Tick Prevention Tips!
Spring is just around the corner! Unfortunately, as temperatures begin to warm up, the risk of coming into contact with ticks increases. However, the reality is that ticks need to be treated as an issue year round. Ticks are a common parasite that can cause many medical problems in your pets and can transmit various diseases to your dog; including anaplasmosis, ehrlichiosis, Rocky Mountain spotted fever, and Lyme disease. Currently, cats are remarkably resistant to tick borne disease because they have an unusual immune system that allows them to fight the infection better than dogs. Cats that do become infected by a tick may present with vague clinical signs that make them difficult to diagnose. Untreated outdoor cats can also become a vehicle for bringing ticks into your home. The best way to avoid ticks is to be proactive about preventing them! Tick prevention involves treating both the animal as well as the animal’s environment.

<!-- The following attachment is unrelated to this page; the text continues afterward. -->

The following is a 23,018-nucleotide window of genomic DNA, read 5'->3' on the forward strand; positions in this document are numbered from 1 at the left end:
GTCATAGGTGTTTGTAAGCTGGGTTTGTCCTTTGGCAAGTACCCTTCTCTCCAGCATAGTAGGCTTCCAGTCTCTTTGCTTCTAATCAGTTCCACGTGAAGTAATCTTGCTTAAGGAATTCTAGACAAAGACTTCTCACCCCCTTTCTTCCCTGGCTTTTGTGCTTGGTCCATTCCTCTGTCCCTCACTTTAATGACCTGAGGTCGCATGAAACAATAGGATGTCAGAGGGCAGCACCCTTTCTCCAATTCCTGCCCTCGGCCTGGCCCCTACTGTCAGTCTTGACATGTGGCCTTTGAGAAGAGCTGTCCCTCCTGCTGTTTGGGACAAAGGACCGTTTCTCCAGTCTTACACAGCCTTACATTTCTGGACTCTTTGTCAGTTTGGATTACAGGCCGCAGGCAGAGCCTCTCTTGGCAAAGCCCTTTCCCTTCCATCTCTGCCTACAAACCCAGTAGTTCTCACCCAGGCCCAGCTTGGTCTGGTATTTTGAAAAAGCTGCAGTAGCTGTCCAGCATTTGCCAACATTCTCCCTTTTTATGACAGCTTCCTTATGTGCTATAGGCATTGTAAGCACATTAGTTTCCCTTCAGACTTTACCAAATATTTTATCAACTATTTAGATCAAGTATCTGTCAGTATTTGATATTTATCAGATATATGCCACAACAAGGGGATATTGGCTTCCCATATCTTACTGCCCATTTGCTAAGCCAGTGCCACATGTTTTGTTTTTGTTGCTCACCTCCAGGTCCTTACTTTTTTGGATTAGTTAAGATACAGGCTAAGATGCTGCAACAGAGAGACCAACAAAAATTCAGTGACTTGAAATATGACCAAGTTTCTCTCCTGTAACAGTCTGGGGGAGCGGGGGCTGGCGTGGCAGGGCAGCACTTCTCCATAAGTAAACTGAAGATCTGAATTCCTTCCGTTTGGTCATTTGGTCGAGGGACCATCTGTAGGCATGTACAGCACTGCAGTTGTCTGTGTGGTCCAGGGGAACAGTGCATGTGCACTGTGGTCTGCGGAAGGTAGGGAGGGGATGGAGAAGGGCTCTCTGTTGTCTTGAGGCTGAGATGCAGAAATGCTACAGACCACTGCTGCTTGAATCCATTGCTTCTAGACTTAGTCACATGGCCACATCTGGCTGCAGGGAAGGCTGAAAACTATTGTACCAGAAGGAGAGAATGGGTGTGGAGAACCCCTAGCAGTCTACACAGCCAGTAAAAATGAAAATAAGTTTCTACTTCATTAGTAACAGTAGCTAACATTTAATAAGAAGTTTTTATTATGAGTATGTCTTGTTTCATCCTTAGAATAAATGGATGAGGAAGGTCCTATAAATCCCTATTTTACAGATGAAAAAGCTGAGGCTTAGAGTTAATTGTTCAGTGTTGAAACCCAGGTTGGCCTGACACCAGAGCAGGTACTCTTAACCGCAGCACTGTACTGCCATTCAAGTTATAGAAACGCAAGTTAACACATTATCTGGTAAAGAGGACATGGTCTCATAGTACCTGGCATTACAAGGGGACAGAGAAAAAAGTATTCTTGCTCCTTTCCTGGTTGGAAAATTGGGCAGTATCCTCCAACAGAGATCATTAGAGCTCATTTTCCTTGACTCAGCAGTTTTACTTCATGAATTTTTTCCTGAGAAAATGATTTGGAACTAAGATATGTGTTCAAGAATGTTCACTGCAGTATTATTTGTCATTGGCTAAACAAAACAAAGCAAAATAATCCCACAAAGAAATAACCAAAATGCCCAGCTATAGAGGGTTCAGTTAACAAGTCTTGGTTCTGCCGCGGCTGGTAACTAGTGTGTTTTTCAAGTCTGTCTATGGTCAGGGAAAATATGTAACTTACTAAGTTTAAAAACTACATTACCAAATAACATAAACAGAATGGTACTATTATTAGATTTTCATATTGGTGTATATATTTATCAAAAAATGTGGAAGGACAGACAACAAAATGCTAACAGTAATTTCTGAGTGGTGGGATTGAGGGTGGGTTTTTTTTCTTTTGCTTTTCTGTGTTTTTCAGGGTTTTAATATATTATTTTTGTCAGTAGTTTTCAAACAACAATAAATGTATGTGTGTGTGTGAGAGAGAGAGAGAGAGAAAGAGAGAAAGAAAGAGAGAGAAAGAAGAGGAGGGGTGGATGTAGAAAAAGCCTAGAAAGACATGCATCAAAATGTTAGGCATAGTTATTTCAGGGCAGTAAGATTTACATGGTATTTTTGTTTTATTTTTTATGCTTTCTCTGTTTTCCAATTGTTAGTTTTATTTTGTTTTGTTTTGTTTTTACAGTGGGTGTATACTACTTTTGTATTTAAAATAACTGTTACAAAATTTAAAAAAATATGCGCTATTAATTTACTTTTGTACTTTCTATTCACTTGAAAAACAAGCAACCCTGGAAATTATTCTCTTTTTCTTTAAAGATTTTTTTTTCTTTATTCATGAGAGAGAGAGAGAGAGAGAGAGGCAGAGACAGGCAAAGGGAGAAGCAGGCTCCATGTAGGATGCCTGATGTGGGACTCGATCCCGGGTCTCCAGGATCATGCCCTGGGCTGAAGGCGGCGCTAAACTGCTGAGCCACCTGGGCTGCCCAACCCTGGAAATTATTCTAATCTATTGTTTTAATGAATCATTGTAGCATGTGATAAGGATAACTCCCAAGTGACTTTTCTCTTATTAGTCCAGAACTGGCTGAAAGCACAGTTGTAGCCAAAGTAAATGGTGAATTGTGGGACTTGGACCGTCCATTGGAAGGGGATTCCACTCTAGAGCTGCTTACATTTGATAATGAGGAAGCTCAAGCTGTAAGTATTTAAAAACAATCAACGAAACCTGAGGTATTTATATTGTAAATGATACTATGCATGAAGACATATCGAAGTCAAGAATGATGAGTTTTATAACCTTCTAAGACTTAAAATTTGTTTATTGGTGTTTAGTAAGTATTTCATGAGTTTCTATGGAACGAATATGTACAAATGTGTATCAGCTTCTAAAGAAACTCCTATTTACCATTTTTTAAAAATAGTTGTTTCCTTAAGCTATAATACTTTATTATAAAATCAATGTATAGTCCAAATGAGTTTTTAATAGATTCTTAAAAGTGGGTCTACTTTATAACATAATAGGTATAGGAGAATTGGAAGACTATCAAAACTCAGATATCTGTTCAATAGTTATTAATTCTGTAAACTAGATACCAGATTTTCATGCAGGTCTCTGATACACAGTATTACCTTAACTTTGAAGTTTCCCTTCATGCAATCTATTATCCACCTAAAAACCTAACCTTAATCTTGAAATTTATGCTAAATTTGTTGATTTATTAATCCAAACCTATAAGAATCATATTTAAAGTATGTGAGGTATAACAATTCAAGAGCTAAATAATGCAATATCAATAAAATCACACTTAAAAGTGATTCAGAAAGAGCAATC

Basic tick prevention includes:
*Treat your pets with a preventative product all year. There are topical and chewable options as well as collars. Most tick preventatives treat for fleas too!
*Vaccinate your dogs for Lyme disease
*Check your pets daily for ticks; especially around the head, neck, ears, and paws. If you find any ticks, remove them immediately
*Have your dogs tested for tick borne diseases at their yearly wellness exams. Most veterinary practices are able to perform a quick in-house test for at least three of the common tick borne diseases
*Leash-walk dogs when necessary to prevent them from walking through woodsy or overgrown areas
*Reduce the tick habitat in your yard. Keep the grass mowed, the leaves raked, and any other vegetation maintained
Signs of a tick borne disease may not be apparent for 1-3 weeks or longer (sometimes not at all!) If your pet begins showing any signs of decreased appetite, listlessness, fever, lethargy, or acute limping you should see your veterinarian as soon as possible to discuss the next steps of treatment!